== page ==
Criminal Justice Organizations: Administration And Management Analysis

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Stojkovic, S., Kalinich, D. & Klofas, J. (2015). Criminal justice organizations: Administration and management (6th ed.) (pp. 219-248). Belmont, CA: Wadsworth.
Chapter 8: Personal Evaluation and Supervision The primary objective of criminal justice administrators is to identify the goals of the community and determine the most effective means to obtain these goals (Stojkovic, Kalinich & Klofas, 2015). Therefore, it is important to assess the strategies and methods being implemented within criminal justice organizations in attempt to adequately achieve community goals. Street-level workers play a crucial role in this process and in the administration and management of criminal justice organizations. Thus, the ways in which they are being supervised
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However, organizations must create guidelines that meet the needs, goals, and structures of the organization to enhance the quality of employee supervision (Stojkovic et. al., 2015, p. 241). Yukl (1981) presents a list of key issues and concepts that potentially assist and guide criminal justice management. “Supervisors must define job responsibilities, assign work, and set performance goals in efforts to better fulfill their job” (Stojkovic et. al, 2015, p. 236). Engel (2004) also provides the four styles of supervision, which can be useful for organization administrators. These styles include, traditional supervisors, innovative supervisors, supportive supervisors, and active supervisors (p. 238). While neither of these styles is better than the other, it can be assumed that the most effective supervisors exhibit technical, human and conceptual skills (Stojkovic et. al., 2015, p. …show more content…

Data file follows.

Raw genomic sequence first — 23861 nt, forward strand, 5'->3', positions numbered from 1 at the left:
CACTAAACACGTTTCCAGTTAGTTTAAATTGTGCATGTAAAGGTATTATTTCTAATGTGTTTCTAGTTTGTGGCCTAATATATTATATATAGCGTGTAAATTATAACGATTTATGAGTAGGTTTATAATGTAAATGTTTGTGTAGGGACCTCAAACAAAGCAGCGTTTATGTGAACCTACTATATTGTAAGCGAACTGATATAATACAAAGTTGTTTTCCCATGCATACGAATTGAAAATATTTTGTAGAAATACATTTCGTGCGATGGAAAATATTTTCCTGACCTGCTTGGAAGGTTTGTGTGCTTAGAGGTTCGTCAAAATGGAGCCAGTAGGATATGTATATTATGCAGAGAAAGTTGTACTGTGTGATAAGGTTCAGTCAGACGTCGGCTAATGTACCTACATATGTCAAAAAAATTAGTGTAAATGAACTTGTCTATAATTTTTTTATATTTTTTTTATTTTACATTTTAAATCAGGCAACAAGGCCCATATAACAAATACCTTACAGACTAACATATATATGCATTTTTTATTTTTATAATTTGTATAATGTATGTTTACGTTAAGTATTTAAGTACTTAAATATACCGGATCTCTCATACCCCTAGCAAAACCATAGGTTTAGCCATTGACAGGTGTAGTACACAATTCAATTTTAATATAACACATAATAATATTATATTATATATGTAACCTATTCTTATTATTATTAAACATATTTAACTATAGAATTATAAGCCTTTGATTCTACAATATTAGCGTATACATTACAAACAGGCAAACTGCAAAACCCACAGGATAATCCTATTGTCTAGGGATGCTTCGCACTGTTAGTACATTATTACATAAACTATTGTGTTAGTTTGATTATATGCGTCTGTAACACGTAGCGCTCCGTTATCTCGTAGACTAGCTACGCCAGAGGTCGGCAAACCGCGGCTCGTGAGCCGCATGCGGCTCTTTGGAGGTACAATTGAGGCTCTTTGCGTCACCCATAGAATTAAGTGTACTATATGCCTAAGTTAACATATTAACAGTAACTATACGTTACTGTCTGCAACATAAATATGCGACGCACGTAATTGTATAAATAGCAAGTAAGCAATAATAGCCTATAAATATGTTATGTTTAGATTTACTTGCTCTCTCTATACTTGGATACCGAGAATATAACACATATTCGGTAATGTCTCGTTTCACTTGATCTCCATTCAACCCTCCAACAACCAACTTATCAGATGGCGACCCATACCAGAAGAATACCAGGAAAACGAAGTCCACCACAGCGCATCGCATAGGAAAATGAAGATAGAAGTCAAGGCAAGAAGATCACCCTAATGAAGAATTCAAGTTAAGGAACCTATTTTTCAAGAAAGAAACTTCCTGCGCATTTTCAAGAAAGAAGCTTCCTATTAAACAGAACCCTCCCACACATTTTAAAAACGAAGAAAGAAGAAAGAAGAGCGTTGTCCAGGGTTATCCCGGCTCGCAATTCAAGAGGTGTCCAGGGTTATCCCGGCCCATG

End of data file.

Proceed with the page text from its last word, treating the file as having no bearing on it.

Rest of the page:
Their theory provides a detailed social-psychological model of the process of taking on organizational roles (p. 263). Role taking within an organization depends on four significant aspects. The first aspect is role expectations, which are the criterions that are used to judge the behaviors of organizational members (Stojkovic et. al., 2015). The second aspect is the sent role, which is delivering those expectations to the members (Stojkovic et. al., 2015). The third aspect is when the member understands the sent role, and is defined as the received role (Stojkovic et. al., 2015). The last aspect is role behavior, and refers to the person’s reaction to the information provided. The models of influence also highlight other aspects of the organization that explains member’s behavior. “ Escalation episodes, organizational factors, interpersonal factors, individual factors, and individual differences in their approach to jobs” have the ability to impact member’s behaviors and as a result, influences organizational socialization and organizational culture (Stojkovic et. al., 2015, p.

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